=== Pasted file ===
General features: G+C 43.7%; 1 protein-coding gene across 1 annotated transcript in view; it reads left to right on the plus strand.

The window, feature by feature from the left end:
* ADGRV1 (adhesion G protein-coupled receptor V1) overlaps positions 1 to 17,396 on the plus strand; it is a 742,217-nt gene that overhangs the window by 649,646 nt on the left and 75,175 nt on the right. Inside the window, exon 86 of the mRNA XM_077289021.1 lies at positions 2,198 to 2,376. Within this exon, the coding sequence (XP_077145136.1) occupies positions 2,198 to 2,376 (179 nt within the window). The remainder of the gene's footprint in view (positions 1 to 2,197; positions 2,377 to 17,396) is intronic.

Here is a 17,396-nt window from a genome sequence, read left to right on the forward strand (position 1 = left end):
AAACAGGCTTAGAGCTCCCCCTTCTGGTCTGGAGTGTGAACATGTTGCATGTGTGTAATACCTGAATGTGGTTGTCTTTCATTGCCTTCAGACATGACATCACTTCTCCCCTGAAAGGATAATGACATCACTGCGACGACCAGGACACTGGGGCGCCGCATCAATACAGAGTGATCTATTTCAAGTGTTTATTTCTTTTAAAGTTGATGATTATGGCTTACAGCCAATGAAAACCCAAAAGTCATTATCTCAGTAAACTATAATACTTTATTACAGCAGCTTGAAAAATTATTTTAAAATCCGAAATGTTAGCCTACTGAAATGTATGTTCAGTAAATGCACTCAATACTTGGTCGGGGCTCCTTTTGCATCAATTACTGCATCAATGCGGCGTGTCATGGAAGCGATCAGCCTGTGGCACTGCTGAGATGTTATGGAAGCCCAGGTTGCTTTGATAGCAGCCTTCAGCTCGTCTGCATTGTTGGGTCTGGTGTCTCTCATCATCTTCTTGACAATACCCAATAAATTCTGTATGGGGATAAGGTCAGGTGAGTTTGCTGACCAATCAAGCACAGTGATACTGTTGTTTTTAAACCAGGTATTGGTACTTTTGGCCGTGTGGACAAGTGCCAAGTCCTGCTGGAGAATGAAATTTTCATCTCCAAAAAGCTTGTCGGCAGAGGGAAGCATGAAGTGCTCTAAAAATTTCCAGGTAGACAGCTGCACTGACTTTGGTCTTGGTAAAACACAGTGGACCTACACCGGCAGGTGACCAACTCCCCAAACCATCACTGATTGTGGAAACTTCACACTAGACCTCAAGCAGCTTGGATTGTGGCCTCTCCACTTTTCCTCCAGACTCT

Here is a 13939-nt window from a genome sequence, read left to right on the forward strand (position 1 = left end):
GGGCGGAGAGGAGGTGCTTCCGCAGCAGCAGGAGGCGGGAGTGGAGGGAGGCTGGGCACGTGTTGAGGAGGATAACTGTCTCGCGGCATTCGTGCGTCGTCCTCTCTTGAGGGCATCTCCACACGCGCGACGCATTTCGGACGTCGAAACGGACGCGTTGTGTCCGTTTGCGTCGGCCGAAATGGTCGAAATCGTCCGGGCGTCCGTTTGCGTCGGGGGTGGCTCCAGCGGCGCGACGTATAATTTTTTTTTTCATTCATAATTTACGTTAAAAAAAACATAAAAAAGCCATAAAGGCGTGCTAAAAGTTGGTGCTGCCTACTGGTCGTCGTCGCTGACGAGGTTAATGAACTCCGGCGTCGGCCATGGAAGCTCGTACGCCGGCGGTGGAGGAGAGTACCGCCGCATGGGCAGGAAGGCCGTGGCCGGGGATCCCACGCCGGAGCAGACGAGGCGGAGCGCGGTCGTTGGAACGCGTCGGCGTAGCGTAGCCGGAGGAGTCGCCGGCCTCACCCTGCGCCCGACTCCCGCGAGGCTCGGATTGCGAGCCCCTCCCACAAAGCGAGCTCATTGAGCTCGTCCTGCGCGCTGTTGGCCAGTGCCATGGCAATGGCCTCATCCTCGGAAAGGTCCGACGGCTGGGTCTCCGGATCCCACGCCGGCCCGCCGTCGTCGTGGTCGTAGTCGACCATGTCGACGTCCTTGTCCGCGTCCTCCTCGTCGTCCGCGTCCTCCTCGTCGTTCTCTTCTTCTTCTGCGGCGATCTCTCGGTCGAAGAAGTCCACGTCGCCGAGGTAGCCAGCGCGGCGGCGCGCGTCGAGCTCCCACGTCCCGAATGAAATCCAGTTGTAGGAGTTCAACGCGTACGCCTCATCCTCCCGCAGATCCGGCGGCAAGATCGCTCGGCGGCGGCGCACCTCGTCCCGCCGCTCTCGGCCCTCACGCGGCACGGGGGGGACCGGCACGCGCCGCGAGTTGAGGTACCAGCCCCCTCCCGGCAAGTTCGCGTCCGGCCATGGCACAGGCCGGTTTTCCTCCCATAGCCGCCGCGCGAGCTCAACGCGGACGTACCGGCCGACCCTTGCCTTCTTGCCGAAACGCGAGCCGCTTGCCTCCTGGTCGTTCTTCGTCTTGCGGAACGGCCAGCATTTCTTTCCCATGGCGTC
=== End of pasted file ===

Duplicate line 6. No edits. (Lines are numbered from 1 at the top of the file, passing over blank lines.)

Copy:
Here is a 13939-nt window from a genome sequence, read left to right on the forward strand (position 1 = left end):